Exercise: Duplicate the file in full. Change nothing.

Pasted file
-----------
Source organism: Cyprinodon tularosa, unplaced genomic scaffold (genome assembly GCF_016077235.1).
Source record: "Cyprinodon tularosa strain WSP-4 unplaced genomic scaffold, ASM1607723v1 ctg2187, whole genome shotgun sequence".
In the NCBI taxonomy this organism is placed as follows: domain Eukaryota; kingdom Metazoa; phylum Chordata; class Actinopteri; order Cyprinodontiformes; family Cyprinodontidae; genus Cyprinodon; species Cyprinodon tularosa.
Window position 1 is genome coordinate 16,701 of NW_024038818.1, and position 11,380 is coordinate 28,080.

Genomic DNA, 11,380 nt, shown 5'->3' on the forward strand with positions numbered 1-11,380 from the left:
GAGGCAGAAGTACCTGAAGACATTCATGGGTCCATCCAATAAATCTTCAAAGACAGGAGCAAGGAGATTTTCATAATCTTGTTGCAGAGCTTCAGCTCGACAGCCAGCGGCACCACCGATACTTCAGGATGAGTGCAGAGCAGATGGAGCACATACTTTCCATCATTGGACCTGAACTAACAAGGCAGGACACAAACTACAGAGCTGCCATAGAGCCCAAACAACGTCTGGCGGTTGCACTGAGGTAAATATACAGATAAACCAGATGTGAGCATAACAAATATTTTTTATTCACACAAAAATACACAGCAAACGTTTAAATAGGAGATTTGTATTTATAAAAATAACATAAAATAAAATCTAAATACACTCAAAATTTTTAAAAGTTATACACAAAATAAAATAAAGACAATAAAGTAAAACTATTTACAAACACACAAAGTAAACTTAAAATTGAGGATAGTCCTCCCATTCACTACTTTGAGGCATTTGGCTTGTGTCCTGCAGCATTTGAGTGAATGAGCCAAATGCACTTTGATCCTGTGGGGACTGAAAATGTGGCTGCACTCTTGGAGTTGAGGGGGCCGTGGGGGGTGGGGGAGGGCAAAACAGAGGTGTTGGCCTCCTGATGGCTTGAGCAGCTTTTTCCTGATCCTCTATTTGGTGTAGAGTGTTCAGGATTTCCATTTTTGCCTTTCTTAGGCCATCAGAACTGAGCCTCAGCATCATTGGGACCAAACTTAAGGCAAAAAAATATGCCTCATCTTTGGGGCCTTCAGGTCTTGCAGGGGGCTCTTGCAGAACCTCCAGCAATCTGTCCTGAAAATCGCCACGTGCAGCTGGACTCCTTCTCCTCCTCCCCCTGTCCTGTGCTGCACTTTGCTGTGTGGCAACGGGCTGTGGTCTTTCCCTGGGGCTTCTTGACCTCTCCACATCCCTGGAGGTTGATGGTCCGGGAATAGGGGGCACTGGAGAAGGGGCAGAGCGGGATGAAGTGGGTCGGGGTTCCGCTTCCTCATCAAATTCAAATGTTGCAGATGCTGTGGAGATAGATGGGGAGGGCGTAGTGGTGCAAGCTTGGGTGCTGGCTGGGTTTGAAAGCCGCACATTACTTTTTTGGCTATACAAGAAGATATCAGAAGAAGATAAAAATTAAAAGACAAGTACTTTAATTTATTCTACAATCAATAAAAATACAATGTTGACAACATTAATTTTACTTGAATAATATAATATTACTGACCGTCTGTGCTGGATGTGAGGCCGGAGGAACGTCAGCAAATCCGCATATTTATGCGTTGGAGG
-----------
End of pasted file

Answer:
Source organism: Cyprinodon tularosa, unplaced genomic scaffold (genome assembly GCF_016077235.1).
Source record: "Cyprinodon tularosa strain WSP-4 unplaced genomic scaffold, ASM1607723v1 ctg2187, whole genome shotgun sequence".
In the NCBI taxonomy this organism is placed as follows: domain Eukaryota; kingdom Metazoa; phylum Chordata; class Actinopteri; order Cyprinodontiformes; family Cyprinodontidae; genus Cyprinodon; species Cyprinodon tularosa.
Window position 1 is genome coordinate 16,701 of NW_024038818.1, and position 11,380 is coordinate 28,080.

Genomic DNA, 11,380 nt, shown 5'->3' on the forward strand with positions numbered 1-11,380 from the left:
GAGGCAGAAGTACCTGAAGACATTCATGGGTCCATCCAATAAATCTTCAAAGACAGGAGCAAGGAGATTTTCATAATCTTGTTGCAGAGCTTCAGCTCGACAGCCAGCGGCACCACCGATACTTCAGGATGAGTGCAGAGCAGATGGAGCACATACTTTCCATCATTGGACCTGAACTAACAAGGCAGGACACAAACTACAGAGCTGCCATAGAGCCCAAACAACGTCTGGCGGTTGCACTGAGGTAAATATACAGATAAACCAGATGTGAGCATAACAAATATTTTTTATTCACACAAAAATACACAGCAAACGTTTAAATAGGAGATTTGTATTTATAAAAATAACATAAAATAAAATCTAAATACACTCAAAATTTTTAAAAGTTATACACAAAATAAAATAAAGACAATAAAGTAAAACTATTTACAAACACACAAAGTAAACTTAAAATTGAGGATAGTCCTCCCATTCACTACTTTGAGGCATTTGGCTTGTGTCCTGCAGCATTTGAGTGAATGAGCCAAATGCACTTTGATCCTGTGGGGACTGAAAATGTGGCTGCACTCTTGGAGTTGAGGGGGCCGTGGGGGGTGGGGGAGGGCAAAACAGAGGTGTTGGCCTCCTGATGGCTTGAGCAGCTTTTTCCTGATCCTCTATTTGGTGTAGAGTGTTCAGGATTTCCATTTTTGCCTTTCTTAGGCCATCAGAACTGAGCCTCAGCATCATTGGGACCAAACTTAAGGCAAAAAAATATGCCTCATCTTTGGGGCCTTCAGGTCTTGCAGGGGGCTCTTGCAGAACCTCCAGCAATCTGTCCTGAAAATCGCCACGTGCAGCTGGACTCCTTCTCCTCCTCCCCCTGTCCTGTGCTGCACTTTGCTGTGTGGCAACGGGCTGTGGTCTTTCCCTGGGGCTTCTTGACCTCTCCACATCCCTGGAGGTTGATGGTCCGGGAATAGGGGGCACTGGAGAAGGGGCAGAGCGGGATGAAGTGGGTCGGGGTTCCGCTTCCTCATCAAATTCAAATGTTGCAGATGCTGTGGAGATAGATGGGGAGGGCGTAGTGGTGCAAGCTTGGGTGCTGGCTGGGTTTGAAAGCCGCACATTACTTTTTTGGCTATACAAGAAGATATCAGAAGAAGATAAAAATTAAAAGACAAGTACTTTAATTTATTCTACAATCAATAAAAATACAATGTTGACAACATTAATTTTACTTGAATAATATAATATTACTGACCGTCTGTGCTGGATGTGAGGCCGGAGGAACGTCAGCAAATCCGCATATTTATGCGTTGGAGG